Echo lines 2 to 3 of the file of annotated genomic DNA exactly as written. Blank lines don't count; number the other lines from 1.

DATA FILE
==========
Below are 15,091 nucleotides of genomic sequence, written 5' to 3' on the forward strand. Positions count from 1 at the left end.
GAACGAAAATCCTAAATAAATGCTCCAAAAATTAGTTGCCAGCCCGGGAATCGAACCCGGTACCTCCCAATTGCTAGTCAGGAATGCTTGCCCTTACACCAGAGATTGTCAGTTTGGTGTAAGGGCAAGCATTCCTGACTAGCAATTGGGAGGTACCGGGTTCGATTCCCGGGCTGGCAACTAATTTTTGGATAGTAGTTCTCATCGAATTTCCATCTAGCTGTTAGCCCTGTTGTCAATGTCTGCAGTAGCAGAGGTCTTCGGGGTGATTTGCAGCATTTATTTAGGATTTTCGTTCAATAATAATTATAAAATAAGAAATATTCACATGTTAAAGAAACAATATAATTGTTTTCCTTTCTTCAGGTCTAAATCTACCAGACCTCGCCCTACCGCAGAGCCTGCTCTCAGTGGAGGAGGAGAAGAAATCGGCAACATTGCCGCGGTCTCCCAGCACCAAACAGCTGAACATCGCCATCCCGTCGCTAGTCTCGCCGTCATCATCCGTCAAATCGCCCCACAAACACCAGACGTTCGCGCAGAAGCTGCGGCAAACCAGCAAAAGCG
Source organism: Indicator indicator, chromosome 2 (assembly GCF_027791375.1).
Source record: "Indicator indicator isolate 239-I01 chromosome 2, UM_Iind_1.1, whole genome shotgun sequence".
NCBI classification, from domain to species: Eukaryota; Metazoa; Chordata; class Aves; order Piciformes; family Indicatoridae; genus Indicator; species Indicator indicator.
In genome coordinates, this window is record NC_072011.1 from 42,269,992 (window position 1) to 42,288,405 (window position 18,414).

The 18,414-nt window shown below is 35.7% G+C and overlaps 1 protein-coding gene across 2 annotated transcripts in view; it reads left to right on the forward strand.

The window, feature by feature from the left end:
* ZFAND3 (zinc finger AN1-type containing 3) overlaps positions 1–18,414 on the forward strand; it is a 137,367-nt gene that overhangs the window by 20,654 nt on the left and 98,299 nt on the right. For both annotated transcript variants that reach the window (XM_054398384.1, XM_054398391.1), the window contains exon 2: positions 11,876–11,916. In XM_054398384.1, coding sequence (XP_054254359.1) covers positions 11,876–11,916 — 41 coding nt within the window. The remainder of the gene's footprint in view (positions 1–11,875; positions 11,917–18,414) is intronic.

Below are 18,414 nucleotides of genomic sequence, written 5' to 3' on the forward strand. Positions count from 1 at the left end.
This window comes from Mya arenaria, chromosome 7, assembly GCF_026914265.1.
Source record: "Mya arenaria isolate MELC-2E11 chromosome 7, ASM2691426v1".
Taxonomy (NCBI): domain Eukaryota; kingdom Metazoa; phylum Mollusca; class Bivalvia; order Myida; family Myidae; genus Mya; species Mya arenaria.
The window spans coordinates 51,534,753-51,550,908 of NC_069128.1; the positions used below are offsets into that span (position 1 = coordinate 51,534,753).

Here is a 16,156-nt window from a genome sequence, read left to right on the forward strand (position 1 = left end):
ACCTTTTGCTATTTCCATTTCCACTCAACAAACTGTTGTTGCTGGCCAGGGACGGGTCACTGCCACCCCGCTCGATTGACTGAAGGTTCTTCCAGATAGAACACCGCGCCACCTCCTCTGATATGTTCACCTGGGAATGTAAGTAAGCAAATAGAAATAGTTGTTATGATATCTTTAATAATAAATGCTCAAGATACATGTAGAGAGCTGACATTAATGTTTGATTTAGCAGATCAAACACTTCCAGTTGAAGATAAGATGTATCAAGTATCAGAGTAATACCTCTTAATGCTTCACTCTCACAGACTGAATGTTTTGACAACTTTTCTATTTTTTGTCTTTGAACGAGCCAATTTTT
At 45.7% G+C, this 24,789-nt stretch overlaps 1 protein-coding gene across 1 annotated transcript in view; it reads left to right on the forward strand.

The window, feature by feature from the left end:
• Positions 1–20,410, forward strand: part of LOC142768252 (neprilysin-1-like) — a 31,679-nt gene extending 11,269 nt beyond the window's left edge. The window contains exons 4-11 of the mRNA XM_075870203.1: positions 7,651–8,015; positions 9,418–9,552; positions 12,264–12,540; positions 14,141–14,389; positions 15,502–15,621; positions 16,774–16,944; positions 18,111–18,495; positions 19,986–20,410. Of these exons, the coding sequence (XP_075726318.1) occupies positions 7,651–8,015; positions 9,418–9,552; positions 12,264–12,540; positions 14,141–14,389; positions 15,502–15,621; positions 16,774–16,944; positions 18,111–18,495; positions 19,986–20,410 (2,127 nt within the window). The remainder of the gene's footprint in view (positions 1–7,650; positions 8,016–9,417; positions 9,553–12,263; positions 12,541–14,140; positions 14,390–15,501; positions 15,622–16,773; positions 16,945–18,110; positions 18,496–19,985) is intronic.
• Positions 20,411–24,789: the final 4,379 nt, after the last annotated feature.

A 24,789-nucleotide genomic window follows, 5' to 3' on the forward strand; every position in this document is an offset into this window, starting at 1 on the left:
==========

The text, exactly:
GAACGAAAATCCTAAATAAATGCTCCAAAAATTAGTTGCCAGCCCGGGAATCGAACCCGGTACCTCCCAATTGCTAGTCAGGAATGCTTGCCCTTACACCAGAGATTGTCAGTTTGGTGTAAGGGCAAGCATTCCTGACTAGCAATTGGGAGGTACCGGGTTCGATTCCCGGGCTGGCAACTAATTTTTGGATAGTAGTTCTCATCGAATTTCCATCTAGCTGTTAGCCCTGTTGTCAATGTCTGCAGTAGCAGAGGTCTTCGGGGTGATTTGCAGCATTTATTTAGGATTTTCGTTCAATAATAATTATAAAATAAGAAATATTCACATGTTAAAGAAACAATATAATTGTTTTCCTTTCTTCAGGTCTAAATCTACCAGACCTCGCCCTACCGCAGAGCCTGCTCTCAGTGGAGGAGGAGAAGAAATCGGCAACATTGCCGCGGTCTCCCAGCACCAAACAGCTGAACATCGCCATCCCGTCGCTAGTCTCGCCGTCATCATCCGTCAAATCGCCCCACAAACACCAGACGTTCGCGCAGAAGCTGCGGCAAACCAGCAAAAGCG
Source organism: Indicator indicator, chromosome 2 (assembly GCF_027791375.1).